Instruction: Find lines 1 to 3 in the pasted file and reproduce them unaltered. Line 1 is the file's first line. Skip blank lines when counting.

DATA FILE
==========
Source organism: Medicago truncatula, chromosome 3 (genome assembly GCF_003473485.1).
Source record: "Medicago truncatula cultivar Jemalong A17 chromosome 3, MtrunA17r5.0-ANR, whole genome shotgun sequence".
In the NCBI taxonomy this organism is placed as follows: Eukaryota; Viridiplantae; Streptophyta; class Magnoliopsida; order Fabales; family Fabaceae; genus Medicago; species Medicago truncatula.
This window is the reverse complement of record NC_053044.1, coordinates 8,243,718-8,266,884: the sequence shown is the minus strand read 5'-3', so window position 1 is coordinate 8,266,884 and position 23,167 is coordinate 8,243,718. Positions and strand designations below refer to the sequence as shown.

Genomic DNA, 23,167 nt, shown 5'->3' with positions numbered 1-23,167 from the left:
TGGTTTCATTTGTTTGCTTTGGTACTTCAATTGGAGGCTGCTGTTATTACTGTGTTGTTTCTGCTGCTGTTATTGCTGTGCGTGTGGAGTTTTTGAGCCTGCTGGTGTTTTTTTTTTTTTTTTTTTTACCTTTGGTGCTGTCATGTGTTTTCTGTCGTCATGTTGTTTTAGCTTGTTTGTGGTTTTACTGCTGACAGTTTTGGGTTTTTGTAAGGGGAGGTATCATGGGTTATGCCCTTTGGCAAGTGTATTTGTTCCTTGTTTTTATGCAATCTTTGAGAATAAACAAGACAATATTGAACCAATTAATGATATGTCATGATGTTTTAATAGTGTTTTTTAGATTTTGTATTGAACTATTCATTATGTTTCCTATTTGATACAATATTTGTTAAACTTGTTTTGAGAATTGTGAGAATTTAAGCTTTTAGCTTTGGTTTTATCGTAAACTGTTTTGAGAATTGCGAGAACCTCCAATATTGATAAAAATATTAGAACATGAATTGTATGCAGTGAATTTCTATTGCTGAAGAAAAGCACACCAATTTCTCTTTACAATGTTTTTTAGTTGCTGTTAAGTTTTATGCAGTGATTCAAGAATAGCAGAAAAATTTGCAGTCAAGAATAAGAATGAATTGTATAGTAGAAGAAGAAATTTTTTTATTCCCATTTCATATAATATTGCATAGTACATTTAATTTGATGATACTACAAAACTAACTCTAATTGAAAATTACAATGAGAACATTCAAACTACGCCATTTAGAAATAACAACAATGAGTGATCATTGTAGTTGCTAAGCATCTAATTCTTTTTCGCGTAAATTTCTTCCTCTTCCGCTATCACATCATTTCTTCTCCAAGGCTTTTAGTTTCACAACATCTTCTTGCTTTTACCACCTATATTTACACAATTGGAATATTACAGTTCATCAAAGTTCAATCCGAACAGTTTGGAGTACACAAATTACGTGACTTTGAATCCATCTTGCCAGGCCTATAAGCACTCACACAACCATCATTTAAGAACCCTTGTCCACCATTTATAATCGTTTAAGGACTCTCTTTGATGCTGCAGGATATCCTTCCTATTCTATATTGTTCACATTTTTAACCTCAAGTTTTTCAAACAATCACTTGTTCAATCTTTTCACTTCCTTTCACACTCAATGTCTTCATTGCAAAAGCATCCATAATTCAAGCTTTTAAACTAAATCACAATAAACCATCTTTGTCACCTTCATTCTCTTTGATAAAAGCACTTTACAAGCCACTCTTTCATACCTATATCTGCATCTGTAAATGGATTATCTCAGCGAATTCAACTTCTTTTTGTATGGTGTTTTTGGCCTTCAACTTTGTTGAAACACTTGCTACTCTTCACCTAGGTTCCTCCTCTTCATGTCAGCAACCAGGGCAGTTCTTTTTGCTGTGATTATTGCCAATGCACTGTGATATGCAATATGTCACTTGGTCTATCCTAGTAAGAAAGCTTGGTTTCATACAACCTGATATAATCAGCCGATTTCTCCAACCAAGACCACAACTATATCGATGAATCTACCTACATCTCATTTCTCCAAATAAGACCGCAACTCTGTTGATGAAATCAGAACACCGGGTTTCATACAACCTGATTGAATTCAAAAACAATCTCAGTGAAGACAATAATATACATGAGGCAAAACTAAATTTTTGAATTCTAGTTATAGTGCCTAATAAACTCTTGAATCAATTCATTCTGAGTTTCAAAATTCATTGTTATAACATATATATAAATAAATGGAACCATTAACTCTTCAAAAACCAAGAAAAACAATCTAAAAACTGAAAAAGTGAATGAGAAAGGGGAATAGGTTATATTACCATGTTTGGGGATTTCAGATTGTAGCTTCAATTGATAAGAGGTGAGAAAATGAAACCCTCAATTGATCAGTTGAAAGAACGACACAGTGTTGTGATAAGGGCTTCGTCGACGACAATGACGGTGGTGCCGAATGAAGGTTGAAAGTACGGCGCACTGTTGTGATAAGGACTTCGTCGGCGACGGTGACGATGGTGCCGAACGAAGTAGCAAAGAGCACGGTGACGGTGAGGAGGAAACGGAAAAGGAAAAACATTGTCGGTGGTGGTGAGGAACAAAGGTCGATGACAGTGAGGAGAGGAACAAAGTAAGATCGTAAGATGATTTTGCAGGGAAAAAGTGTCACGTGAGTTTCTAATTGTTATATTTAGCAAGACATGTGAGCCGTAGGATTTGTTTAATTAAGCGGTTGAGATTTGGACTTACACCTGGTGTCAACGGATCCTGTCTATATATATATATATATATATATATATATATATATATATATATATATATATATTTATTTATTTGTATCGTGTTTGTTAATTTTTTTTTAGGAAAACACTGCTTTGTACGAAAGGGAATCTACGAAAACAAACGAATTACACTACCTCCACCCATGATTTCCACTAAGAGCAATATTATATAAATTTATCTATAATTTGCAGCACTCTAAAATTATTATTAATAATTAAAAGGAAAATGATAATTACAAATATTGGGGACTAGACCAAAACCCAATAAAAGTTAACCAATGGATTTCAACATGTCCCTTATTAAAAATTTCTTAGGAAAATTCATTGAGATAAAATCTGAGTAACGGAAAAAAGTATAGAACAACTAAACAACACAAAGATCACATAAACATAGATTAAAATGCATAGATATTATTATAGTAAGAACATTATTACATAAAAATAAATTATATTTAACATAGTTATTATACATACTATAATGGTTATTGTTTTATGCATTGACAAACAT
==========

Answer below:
Source organism: Medicago truncatula, chromosome 3 (genome assembly GCF_003473485.1).
Source record: "Medicago truncatula cultivar Jemalong A17 chromosome 3, MtrunA17r5.0-ANR, whole genome shotgun sequence".
In the NCBI taxonomy this organism is placed as follows: Eukaryota; Viridiplantae; Streptophyta; class Magnoliopsida; order Fabales; family Fabaceae; genus Medicago; species Medicago truncatula.